'I'll tell you what I am,' whispered Mr. Creakle, letting it go at last, with a screw at parting that brought the water into my eyes. 'I'm a Tartar.'

'A Tartar,' said the man with the wooden leg.

'When I say I'll do a thing, I do it,' said Mr. Creakle; 'and when I say I will have a thing done, I will have it done.'

'- Will have a thing done, I will have it done,' repeated the man with the wooden leg.

'I am a determined character,' said Mr. Creakle. 'That's what I am. I do my duty. That's what I do. My flesh and blood' - he looked at Mrs. Creakle as he said this - 'when it rises against me, is not my flesh and blood. I discard it. Has that fellow' - to the man with the wooden leg -'been here again?'

'No,' was the answer.

'No,' said Mr. Creakle. 'He knows better. He knows me. Let him keep away. I say let him keep away,' said Mr. Creakle, striking his hand upon the table, and looking at Mrs. Creakle, 'for he knows me. Now you have begun to know me too, my young friend, and you may go. Take him away.'

I was very glad to be ordered away, for Mrs. and Miss Creakle were both wiping their eyes, and I felt as uncomfortable for them as I did for myself. But I had a petition on my mind which concerned me so nearly, that I couldn't help saying, though I wondered at my own courage:

'If you please, sir -'

Mr. Creakle whispered, 'Hah! What's this?' and bent his eyes upon me, as if he would have burnt me up with them.

'If you please, sir,' I faltered, 'if I might be allowed (I am very sorry indeed, sir, for what I did) to take this writing off, before the boys come back -'

Whether Mr. Creakle was in earnest, or whether he only did it to frighten me, I don't know, but he made a burst out of his chair, before which I precipitately retreated, without waiting for the escort Of the man with the wooden leg, and never once stopped until I reached my own bedroom, where, finding I was not pursued, I went to bed, as it was time, and lay quaking, for a couple of hours.

Next morning Mr. Sharp came back. Mr. Sharp was the first master, and superior to Mr. Mell. Mr. Mell took his meals with the boys, but Mr. Sharp dined and supped at Mr. Creakle's table. He was a limp, delicate-looking gentleman, I thought, with a good deal of nose, and a way of carrying his head on one side, as if it were a little too heavy for him. His hair was very smooth and wavy; but I was informed by the very first boy who came back that it was a wig (a second-hand one HE said), and that Mr. Sharp went out every Saturday afternoon to get it curled.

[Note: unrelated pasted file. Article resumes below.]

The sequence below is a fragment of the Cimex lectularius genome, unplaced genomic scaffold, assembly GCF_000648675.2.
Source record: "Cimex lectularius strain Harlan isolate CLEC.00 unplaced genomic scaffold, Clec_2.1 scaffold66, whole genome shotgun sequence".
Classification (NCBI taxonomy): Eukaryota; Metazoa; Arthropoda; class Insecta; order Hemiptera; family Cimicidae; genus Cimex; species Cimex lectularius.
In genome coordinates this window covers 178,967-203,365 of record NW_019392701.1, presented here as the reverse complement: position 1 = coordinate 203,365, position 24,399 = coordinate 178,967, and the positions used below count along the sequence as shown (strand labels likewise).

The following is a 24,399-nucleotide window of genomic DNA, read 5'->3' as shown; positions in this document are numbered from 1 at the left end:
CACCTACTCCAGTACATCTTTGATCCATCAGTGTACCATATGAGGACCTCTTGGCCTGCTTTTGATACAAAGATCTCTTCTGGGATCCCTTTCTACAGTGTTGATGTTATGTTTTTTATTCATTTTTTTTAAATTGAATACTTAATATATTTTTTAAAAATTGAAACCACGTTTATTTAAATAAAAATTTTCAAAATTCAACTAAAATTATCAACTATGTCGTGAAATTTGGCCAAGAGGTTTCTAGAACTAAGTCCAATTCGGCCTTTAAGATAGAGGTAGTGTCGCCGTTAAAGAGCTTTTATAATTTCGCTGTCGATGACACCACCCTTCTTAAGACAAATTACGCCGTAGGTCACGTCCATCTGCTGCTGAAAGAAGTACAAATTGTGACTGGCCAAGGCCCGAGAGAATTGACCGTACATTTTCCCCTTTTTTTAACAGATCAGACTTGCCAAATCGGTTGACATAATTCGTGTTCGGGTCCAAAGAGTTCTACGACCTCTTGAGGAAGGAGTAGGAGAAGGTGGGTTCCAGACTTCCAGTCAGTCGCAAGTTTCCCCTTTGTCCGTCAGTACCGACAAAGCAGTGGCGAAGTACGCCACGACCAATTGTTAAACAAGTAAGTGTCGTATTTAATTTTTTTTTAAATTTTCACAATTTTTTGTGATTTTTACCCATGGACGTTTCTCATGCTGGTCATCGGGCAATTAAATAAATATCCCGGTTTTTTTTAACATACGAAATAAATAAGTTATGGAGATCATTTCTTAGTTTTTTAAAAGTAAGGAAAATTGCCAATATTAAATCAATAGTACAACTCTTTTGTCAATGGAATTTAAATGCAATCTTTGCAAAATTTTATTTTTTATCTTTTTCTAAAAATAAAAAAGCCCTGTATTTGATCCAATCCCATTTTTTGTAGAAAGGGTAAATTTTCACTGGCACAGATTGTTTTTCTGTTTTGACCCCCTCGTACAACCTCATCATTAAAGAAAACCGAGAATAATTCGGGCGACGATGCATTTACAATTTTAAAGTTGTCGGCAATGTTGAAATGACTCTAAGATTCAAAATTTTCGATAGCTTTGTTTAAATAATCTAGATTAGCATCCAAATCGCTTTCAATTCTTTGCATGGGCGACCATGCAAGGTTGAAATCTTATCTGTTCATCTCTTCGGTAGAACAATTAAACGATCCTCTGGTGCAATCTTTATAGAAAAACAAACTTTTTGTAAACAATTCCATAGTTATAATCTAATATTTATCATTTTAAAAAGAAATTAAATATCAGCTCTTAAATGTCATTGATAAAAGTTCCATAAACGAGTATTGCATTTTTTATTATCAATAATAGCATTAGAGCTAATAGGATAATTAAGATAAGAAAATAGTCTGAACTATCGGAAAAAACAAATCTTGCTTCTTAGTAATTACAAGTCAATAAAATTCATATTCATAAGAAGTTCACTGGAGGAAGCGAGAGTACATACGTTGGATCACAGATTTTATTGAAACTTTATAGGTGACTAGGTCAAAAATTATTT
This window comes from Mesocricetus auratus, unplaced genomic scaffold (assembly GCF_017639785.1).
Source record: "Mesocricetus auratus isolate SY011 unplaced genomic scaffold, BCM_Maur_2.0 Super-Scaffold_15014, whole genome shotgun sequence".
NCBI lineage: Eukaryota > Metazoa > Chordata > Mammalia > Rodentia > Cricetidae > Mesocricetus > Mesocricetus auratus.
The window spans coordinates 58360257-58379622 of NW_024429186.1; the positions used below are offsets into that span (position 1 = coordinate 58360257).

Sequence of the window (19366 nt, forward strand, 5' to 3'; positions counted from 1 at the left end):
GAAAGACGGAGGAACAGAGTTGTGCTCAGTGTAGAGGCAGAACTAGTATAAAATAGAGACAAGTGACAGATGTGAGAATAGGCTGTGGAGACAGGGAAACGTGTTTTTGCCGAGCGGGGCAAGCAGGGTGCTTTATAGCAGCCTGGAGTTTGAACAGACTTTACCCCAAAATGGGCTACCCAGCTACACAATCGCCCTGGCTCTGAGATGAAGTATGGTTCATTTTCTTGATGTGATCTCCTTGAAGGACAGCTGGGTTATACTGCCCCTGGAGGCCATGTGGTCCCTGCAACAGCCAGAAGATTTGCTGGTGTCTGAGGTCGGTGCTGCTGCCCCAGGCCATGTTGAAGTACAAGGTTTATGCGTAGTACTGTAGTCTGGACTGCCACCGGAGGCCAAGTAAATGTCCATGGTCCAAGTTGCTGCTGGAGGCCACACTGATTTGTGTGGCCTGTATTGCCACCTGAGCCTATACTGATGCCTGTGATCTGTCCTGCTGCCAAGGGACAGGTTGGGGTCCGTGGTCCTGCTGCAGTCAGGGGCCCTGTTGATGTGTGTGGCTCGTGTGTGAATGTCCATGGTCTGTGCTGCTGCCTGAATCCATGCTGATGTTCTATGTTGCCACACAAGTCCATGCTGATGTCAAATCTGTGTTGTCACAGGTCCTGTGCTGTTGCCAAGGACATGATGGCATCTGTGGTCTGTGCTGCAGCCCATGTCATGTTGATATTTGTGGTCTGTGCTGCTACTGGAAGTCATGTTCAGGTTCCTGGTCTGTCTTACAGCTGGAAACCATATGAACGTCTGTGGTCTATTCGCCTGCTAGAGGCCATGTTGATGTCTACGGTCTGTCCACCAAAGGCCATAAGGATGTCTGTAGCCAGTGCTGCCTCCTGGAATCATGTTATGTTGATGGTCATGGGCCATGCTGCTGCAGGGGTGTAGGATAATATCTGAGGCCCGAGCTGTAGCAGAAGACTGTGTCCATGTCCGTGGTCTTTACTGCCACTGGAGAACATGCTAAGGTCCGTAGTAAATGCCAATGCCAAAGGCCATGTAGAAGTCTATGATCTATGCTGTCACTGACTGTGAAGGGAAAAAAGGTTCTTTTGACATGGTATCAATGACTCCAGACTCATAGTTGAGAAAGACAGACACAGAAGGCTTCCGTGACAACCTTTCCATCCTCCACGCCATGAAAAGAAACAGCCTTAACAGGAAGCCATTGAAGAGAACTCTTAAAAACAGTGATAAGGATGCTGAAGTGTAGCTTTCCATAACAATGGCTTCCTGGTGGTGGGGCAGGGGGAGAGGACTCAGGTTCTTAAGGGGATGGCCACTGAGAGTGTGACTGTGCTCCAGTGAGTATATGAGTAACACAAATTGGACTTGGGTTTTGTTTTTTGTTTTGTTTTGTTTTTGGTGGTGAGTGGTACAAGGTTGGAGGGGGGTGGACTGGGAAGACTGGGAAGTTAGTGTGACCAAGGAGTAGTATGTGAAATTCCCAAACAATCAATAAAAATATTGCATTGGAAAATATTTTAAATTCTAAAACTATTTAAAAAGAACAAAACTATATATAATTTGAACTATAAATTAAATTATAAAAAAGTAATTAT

It was no other than Tommy Traddles who gave me this piece of intelligence. He was the first boy who returned. He introduced himself by informing me that I should find his name on the right- hand corner of the gate, over the top-bolt; upon that I said, 'Traddles?' to which he replied, 'The same,' and then he asked me for a full account of myself and family.

It was a happy circumstance for me that Traddles came back first. He enjoyed my placard so much, that he saved me from the embarrassment of either disclosure or concealment, by presenting me to every other boy who came back, great or small, immediately on his arrival, in this form of introduction, 'Look here! Here's a game!' Happily, too, the greater part of the boys came back low-spirited, and were not so boisterous at my expense as I had expected. Some of them certainly did dance about me like wild Indians, and the greater part could not resist the temptation of pretending that I was a dog, and patting and soothing me, lest I should bite, and saying, 'Lie down, sir!' and calling me Towzer. This was naturally confusing, among so many strangers, and cost me some tears, but on the whole it was much better than I had anticipated.

I was not considered as being formally received into the school, however, until J. Steerforth arrived. Before this boy, who was reputed to be a great scholar, and was very good-looking, and at least half-a-dozen years my senior, I was carried as before a magistrate.

Charles Dickens
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